Monday, August 10, 2009

How to Get Your iPhone Photos to Sort Chronologically

Please note that I am using iTunes running on Windows Vista to sync photos onto my iPhone 3GS. Just a heads-up. Most notes will still apply to other setups.

I don't know about the rest of you, but I prefer all my photos to be sorted in chronological order. This is particularly true when it comes to my iPhone. I don't usually sit and watch a slide show or even flip through multiple pictures. What I often do, though, is think of a picture I want to show somebody and scan through my photo library (several hundred photos) until I find it. Having every picture sorted by the date it was taken makes this task much easier. I won't go into the intricacies of how iTunes decides to order your photos when putting them on the phone. I've done hours of experimenting, and the easiest thing to say is that it tends to sort of try to keep them in whatever order you sorted the folder the last time you looked at it in your Windows folder browser. I'm being intentionally vague here because that seems to be howApple decided to implement this feature. Whatever it really does (random number generation, contacting Steve Jobs behind the scenes for input, etc.) makes no sense at all, but it must be some strange interaction between iTunes and Vista.

Anyways, the solution I use is the following. Since I organize my photos with Google Picasa, I simply add all the pictures I want to put on my iPhone to an album for that purpose. Then, I select and export them to a single folder. During this process, I opt to shrink the photos down to a smaller size to conserve space. Regardless, these steps aren't that important. You just need to get all the photos you want on your phone into a single folder. Then, I rename the files with the date and time they were taken so that, when sorted by name (Windows default), they are in chronological order.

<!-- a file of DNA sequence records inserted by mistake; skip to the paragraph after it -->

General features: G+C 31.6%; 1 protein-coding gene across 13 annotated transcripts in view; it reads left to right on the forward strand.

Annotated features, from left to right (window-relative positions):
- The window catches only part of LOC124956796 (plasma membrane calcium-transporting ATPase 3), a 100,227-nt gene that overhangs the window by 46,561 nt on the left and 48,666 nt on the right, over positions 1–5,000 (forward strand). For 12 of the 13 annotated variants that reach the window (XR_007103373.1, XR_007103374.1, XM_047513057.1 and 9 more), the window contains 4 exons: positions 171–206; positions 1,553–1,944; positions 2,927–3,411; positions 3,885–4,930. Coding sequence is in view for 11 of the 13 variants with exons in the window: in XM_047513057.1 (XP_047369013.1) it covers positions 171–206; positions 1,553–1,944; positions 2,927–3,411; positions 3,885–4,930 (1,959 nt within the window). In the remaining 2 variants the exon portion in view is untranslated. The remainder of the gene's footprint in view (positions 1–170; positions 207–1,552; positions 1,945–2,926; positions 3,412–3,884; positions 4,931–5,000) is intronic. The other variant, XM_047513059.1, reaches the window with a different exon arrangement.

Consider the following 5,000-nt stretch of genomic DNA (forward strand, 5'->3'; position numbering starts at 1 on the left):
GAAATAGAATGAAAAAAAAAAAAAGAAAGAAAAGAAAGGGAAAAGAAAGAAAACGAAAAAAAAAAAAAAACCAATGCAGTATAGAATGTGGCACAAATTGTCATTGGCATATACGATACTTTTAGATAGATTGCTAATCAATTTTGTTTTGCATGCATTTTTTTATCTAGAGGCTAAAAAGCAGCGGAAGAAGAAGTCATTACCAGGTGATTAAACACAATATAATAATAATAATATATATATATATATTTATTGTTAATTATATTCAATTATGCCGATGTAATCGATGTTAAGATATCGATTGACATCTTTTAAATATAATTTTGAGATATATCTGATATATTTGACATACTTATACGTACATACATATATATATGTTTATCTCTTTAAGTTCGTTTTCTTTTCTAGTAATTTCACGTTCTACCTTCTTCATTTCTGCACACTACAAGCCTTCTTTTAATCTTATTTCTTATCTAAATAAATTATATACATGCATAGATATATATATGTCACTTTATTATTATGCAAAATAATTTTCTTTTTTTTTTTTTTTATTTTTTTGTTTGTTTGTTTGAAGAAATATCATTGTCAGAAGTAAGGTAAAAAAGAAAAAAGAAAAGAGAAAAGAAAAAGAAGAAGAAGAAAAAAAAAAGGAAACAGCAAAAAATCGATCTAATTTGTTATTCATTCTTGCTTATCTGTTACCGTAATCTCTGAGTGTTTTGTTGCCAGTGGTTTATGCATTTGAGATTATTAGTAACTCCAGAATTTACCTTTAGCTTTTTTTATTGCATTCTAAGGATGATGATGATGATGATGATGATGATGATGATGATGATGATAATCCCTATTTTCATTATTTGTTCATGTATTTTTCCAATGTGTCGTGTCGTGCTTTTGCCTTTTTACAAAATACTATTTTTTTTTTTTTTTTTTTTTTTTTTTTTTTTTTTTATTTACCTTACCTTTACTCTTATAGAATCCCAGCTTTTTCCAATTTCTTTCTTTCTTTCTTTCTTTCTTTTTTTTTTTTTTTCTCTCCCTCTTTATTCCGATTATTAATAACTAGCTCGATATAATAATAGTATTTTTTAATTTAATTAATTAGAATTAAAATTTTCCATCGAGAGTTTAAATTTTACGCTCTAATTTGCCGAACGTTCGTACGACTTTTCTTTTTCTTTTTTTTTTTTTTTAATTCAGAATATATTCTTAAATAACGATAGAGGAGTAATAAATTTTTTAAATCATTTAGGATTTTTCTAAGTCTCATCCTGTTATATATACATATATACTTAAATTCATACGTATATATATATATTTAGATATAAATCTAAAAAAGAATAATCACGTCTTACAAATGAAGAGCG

Of course, I don't sit there for hours renaming. There wouldn't be much point in blogging about that. I found a free program called Siren that can do it for me. Siren has many, many features and can be a little confusing to use at times, but I'll give you a simple command-line that you can execute. Let's assume that your photos are all .jpg and reside in a folder called "C:\Temp\iPhone Photos". Note that the folder should contain a COPY of your photos and NOT THE ORIGINALS just in case something goes wrong. You can run the following from the command line:

"C:\Program Files\Siren\Siren.exe" /D "C:\Temp\iPhone Photos" /N /E "%%Xdo.jpg" /S "*.jpg" /R /Q

It looks complicated, but all it does is execute Siren on the contents of the folder with a few key options enabled. Each .jpg file within will be renamed with the date and time (24-hour) the photo was taken. For example, a photo take August 2nd, 2009 at 8:41:46 AM would become "20090802_084146.jpg". Note that the date is in kind of a funky order (year, month, day) depending upon what you're used to. This is just so that Windows and iTunes/iPhone will sort it properly. That's all there is to it. You now have a folder of photos named in chronological order just waiting to be synchronized to your iPhone. You can add more photos later and run the program again.

PS - In the off chance that you somehow have two photos taken at the exact same second, I would just use a free program like Exifer to change the date/time metadata of one of the photos to be a second earlier or later.


pmtvguy said...

Hi Craig
This is good information. What I want to do is modify the order and preserve that sequence when I export from Picassa and when I sync to my iphone. Any suggestions?

Paddy Moore

Craig said...

The key is that the iPhone seems to only sort by file name. That's why naming the files with a properly formatted date string leads to the pictures being sorted in chronological order. So, you should be able to simply rename the files and they will sort according to the new names.

Chris_c81 said...

Thanks for this guide. Out of curiosity, what resize/compression settings do you opt for when exporting? Thanks.

Craig said...

If I'm exporting for the iPhone/iPad, I select the resize to 1024 option. To me, they look pretty good on the small screen and don't take up much space at that setting.

Sorry for the confusion with your post. I have the blog set up so that I have to approve every post because most of them are spam.

Craig said...

A note that I'm still using this same process (now in Windows 7) almost 2 1/2 years later. It just works, and it's easy. Though, if I need to change the exif data on a photo now, I can typically use Windows 7 and skip Exifer.